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Updated: 14 April 2015
- Benin Plaques
Relief plaque made of brass cast using the 'cire perdue' (lost wax) technique. Rectangular in form with side flanges (largely missing). Holes for attachment at top and bottom right. Background surface is decorated with stylised quatrefoil (river leaf) patterns and stippling.
- Made in: Benin City
- (Africa,Nigeria,Edo State,Benin City)
- Found/Acquired: Benin City
- (Africa,Nigeria,Edo State,Benin City)
- Height: 37.4 centimetres
- Width: 36.8 centimetres
- Depth: 7.8 centimetres
Read & Dalton 1899:
Figure [with] armlets and the punctured marks on the breast and upper arm. The small figures on each side are playing the same instruments as the corresponding figures in Af1898.0115.50, but they are bare to the waist, and have different caps. In each upper corner is a rosette in low relief.The relief brass plaques that used to decorate the Oba's (king's) palace are among the most well-known of all the royal arts of Benin. Although frequently described as 'Benin Bronzes' most plaques are made of leaded brass in varius composiitons. It is widely accepted that they date to the 16th - 17th centuries.
In the years prior to the British Expedition royal influence in Benin was increasingly under threat from rival powers, both internal and external, with a focus on economic power and control of the important trading monopolies. However, the court and palace remained the political and spiritual centre of the Benin Kingdom. Earlier accounts written by Europeans visiting the city describe its size and scale. The palace complex was set up around atrium courtyards; some had galleries with wooden pillars supporting the roof. Brass plaques, possibly made in series, were fixed to these pillars. While belonging to well-established West African tradition of royal palace decoration, the Benin brass plaques represent a distinct and unique corpus of work, unparalleled elsewhere on the continent. They are cast using the cire perdue (lost wax) technique and show significant variation in the depth of the relief. Some of the plaques portray historical events or commemorate successful wars, while others are a vivid depiction of Benin court life and ritual. Several groups of plaques show clear stylistic similarities. William B. Fagg suggested that these plaques represent the work of master brass casters.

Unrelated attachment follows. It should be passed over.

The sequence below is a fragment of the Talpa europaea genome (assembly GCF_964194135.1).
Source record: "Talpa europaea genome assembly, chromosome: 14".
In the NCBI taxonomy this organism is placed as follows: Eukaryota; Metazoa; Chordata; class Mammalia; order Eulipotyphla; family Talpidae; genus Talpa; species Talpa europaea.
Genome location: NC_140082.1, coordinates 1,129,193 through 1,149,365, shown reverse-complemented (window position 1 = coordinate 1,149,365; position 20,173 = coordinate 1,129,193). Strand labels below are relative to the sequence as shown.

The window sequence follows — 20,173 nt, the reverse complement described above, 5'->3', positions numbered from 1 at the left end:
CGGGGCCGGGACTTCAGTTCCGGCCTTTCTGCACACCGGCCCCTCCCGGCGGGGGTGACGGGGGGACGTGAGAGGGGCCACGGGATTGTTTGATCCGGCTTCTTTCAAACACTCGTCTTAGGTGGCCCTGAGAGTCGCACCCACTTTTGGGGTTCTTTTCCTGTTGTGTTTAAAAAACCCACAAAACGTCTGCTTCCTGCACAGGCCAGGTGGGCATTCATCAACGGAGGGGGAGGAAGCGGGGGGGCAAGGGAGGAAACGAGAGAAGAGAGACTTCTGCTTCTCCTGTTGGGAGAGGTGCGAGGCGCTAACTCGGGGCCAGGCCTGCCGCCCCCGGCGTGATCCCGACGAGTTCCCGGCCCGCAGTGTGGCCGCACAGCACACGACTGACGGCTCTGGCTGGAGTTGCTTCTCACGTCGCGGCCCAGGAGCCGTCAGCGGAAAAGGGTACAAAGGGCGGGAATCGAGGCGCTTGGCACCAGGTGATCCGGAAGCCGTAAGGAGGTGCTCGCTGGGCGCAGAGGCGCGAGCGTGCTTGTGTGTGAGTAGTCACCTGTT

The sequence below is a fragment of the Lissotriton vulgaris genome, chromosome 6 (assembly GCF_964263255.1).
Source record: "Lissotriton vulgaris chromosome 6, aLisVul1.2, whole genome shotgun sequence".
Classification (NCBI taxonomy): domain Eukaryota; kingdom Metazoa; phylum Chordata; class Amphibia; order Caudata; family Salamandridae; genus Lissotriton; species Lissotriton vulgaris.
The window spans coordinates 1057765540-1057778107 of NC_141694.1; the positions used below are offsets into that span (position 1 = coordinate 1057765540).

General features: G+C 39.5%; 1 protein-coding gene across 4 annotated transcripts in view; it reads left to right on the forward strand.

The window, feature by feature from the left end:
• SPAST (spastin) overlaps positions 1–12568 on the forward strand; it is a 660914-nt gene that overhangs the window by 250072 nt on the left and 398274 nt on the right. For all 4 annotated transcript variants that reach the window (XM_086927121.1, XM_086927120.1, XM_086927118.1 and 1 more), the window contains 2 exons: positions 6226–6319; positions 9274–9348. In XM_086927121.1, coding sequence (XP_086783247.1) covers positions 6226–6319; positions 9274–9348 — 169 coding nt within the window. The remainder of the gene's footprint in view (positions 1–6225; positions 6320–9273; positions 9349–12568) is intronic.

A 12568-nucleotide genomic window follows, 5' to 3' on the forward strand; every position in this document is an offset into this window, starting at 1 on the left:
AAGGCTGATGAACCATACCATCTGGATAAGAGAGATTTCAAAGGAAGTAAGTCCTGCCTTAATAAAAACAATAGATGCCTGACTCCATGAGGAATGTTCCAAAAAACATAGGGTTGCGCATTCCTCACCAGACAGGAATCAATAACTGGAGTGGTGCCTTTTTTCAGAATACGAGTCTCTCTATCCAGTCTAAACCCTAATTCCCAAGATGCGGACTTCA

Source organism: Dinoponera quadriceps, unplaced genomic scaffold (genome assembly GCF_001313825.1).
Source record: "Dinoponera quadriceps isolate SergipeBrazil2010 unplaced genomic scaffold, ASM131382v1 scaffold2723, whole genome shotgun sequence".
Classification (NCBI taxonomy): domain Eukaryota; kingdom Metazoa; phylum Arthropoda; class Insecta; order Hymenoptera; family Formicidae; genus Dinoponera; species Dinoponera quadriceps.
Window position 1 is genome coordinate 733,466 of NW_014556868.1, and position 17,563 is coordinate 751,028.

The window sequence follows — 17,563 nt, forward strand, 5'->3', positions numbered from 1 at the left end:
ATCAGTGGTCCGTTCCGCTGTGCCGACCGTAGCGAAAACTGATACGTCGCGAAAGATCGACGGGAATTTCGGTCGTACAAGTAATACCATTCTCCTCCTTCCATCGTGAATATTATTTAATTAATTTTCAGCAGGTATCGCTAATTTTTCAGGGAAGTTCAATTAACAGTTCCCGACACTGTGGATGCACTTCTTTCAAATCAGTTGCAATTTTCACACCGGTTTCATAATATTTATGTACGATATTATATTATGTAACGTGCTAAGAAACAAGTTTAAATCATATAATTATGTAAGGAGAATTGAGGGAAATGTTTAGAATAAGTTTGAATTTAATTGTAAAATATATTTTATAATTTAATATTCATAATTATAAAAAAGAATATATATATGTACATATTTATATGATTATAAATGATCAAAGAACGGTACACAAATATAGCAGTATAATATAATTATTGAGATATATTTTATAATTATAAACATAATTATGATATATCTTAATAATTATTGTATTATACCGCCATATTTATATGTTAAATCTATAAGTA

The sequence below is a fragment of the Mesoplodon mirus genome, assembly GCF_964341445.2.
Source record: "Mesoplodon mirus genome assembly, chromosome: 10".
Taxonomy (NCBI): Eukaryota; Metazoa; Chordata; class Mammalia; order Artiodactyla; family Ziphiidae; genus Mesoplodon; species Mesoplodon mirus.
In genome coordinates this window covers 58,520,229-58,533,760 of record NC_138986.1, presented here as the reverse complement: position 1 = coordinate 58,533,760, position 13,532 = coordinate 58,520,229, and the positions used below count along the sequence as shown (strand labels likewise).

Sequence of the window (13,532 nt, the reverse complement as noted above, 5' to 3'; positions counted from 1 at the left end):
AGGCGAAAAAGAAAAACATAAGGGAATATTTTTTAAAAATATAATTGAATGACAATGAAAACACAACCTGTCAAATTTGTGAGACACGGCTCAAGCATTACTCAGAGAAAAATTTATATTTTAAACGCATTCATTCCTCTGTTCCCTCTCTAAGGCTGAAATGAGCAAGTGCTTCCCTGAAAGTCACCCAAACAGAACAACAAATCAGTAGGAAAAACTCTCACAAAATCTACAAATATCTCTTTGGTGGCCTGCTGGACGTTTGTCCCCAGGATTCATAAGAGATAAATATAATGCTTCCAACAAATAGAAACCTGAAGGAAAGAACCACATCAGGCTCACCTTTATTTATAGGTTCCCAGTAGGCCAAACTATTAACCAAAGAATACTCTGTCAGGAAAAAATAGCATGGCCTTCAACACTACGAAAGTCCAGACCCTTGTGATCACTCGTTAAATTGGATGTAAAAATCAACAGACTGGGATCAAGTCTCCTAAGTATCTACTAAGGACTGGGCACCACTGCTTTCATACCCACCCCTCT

Fagg, William, 1973, 'Nigerian Images', London: Lund Humphries
Following the British occupation of Benin City (Edo) in 1897 objects made of brass, ivory and wood were seized by the British force from the royal quarters and various storerooms. The British Museum successfully petitioned the Government to safeguard some of these objects and over 300 brass plaques were sent to the UK by the Consul-General [Sir] Ralph Moor and placed at the Foreign Office. Numerous other objects brought out of the city were sold or exchanged on the coast; many pieces were brought to the UK where they were sold through private auction or were retained by soldiers of the expedition. During the summer of 1897 the Crown Agents for the Colonies on behalf of the Foreign Office agreed with the British Museum a temporary loan of 304 plaques acquired during the Benin Expedition. In September these were placed on public display and attracted considerable attention. The Museum initially received 203 of these plaques as a gift from the Secretary of State for Foreign Affairs. In the summer of 1898 a further eleven plaques were sent to the British Museum from the Foreign Office and three of these were selected by the Museum and were subsequently presented as a gift. Of the remaining plaques the Foreign Office retained eight and the rest were offered for sale to major museums, collectors and private dealers in Europe and the UK. Today over nine hundred plaques are known to exist in museums and private collections around the world.
Africa, Oceania & the Americas
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Object reference number: EAF28063
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